As leaders from London to Washington signaled Putin risks becoming a pariah, the Russian leader suggested they were playing politics. He blamed the downing of the plane on the Ukraine conflict and said that international investigators should have full access.
As Putin confronted worldwide scorn over the crash, Germany and the U.K. sought to limit expectations that EU foreign ministers will agree on punishing Russia for its alleged role in downing the plane.
German Foreign Minister Frank-Walter Steinmeier said the EU’s 28 member states have to “increase pressure” on Russia, though “it’ll be no easy meeting” tomorrow in Brussels. A U.K. official, speaking on condition of anonymity because the discussions were private, said the Dutch government had requested the EU delay actions that might provoke Russia until the bodies of passengers and crew on flight MH17 are recovered.
The conflict in east Ukraine is raging on, even as the eyes of the world focus on the crash. Government troops seized rebel-held towns in the Donbas region and took over part of Donetsk, according to a Defense Ministry statement today.
A Russian military official said today that the country’s military didn’t transfer a Buk missile to insurgents, directly contradicting U.S. accusations that the weapon was supplied by Russia. Top Russian commanders displayed a series of satellite and other images they said backed up their contention that the U.S. and Ukrainian conclusions that the plane was downed by a rebel-fired missile don’t reflect the facts.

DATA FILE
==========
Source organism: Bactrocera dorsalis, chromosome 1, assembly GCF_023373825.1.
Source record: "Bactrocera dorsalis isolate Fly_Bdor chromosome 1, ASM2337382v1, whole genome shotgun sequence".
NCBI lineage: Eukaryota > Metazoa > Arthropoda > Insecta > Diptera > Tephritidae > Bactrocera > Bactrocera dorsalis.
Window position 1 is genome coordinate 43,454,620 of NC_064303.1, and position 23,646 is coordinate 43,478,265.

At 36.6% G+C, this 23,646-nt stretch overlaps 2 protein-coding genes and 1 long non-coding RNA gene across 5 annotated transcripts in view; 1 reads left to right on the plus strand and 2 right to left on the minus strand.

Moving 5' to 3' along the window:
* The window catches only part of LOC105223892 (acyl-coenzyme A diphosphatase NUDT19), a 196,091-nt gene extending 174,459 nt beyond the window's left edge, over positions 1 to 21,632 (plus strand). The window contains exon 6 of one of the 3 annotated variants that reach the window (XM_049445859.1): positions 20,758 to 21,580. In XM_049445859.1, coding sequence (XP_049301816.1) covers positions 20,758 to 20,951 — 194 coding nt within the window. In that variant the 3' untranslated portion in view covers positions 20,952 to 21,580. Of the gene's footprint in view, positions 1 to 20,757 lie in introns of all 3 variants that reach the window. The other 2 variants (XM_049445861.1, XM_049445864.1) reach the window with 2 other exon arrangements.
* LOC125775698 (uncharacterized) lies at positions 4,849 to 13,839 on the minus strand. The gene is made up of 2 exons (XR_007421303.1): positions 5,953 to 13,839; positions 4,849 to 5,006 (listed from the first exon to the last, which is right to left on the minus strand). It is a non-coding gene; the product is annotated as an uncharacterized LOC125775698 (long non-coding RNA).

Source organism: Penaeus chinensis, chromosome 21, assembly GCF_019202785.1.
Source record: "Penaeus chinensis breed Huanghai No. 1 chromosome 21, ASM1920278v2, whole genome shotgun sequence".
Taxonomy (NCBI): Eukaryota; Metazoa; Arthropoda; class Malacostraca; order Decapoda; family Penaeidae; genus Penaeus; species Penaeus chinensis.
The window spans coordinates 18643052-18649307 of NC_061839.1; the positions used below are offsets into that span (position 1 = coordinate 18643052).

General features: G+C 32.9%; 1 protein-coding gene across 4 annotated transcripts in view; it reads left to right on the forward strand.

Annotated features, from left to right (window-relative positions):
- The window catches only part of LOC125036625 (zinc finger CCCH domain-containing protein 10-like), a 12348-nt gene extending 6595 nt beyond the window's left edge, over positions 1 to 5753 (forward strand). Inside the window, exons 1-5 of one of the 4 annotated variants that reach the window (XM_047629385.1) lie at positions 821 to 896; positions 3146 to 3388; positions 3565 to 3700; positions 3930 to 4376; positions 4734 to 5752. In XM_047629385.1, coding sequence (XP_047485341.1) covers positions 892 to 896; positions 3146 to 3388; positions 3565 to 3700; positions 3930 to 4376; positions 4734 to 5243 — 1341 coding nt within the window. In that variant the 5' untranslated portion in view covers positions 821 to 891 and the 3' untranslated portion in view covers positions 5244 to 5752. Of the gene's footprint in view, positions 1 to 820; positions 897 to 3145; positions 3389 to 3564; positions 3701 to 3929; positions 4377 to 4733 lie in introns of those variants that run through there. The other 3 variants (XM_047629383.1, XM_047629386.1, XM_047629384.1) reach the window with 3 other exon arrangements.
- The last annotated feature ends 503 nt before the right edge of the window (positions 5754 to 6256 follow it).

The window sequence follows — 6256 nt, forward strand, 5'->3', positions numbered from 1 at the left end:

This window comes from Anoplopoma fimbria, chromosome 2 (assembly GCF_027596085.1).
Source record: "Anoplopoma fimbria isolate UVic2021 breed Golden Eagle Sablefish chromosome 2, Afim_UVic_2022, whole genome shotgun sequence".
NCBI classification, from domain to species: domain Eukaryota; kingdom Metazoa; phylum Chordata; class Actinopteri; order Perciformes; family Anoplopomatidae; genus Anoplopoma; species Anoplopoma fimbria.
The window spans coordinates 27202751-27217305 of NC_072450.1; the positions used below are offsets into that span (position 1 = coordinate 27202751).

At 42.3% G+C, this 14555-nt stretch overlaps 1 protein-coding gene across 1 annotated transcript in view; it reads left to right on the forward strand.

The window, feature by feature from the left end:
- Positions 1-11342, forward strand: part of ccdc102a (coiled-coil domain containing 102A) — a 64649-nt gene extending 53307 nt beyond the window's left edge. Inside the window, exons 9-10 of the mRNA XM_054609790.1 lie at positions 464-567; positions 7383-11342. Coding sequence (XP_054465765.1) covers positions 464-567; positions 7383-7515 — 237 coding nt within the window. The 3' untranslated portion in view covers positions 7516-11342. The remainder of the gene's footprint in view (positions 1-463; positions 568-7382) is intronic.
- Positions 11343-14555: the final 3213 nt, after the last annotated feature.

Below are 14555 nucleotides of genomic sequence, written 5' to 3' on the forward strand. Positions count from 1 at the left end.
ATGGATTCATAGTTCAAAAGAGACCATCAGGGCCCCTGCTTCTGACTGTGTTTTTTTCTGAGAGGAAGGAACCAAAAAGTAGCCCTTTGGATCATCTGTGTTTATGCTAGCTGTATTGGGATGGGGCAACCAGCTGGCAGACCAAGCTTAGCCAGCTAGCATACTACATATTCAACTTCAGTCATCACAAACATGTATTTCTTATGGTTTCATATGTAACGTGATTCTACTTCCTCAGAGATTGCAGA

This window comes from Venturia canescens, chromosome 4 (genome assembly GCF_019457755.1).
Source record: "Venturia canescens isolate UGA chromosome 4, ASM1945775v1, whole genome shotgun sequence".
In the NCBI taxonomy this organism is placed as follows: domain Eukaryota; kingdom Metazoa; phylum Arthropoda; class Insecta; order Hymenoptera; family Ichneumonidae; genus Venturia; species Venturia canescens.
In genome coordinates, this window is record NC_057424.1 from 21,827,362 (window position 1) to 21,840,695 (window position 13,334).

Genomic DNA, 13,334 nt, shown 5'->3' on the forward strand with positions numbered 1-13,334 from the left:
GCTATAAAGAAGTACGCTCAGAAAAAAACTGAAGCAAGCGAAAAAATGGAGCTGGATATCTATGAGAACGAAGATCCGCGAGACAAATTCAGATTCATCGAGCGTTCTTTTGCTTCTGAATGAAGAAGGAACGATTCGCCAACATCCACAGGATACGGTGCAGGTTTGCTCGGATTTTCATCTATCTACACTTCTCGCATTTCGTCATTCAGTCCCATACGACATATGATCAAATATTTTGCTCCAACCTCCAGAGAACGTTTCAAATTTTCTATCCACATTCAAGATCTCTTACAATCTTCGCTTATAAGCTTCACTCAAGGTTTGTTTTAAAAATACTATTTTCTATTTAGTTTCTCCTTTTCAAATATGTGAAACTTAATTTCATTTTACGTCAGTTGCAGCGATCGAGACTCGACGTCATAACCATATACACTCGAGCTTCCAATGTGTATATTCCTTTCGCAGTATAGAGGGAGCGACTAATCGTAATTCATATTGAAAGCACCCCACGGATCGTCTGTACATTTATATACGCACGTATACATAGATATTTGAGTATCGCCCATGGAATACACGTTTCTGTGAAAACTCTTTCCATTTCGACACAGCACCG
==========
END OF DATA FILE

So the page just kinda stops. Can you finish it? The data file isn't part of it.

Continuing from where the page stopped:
Borodai, the separatist leader, today repeated that rebels didn’t shoot down the plane.
Separatists had at least three Russian-made surface-to-air missile systems, known by their NATO designation SA-11 Gadfly, Ukraine state security official Vitaliy Nayda said on July 19. Three of the systems were transported back to Russia just hours after the plane was shot down, he said. Nayda displayed photos that he said showed them on the road to the Russian border.
The images were “manipulated,” Russia’s military said.
The Gadfly, known locally as the Buk-M, is a radar-guided weapon that can locate a target at a range of 140 miles and reach altitudes as high as about 72,000 feet, according to the army-technology.com website.
Ukrainian Prime Minister Arseniy Yatsenyuk told reporters today that Ukraine’s armed forces haven’t fired surface-to-air missiles, that the rocket used to down the plane came from Russia and that those who fired it had received training in Russia. He said the Netherlands and Ukraine’s international partners should lead the investigation into the crash.
To contact the reporters on this story: Shamim Adam in Kuala Lumpur at firstname.lastname@example.org; Manirajan Ramasamy in Kuala Lumpur at email@example.com; Aliaksandr Kudrytski in Minsk, Belarus at firstname.lastname@example.org
To contact the editors responsible for this story: Balazs Penz at email@example.com Paul Abelsky, Andrew Langley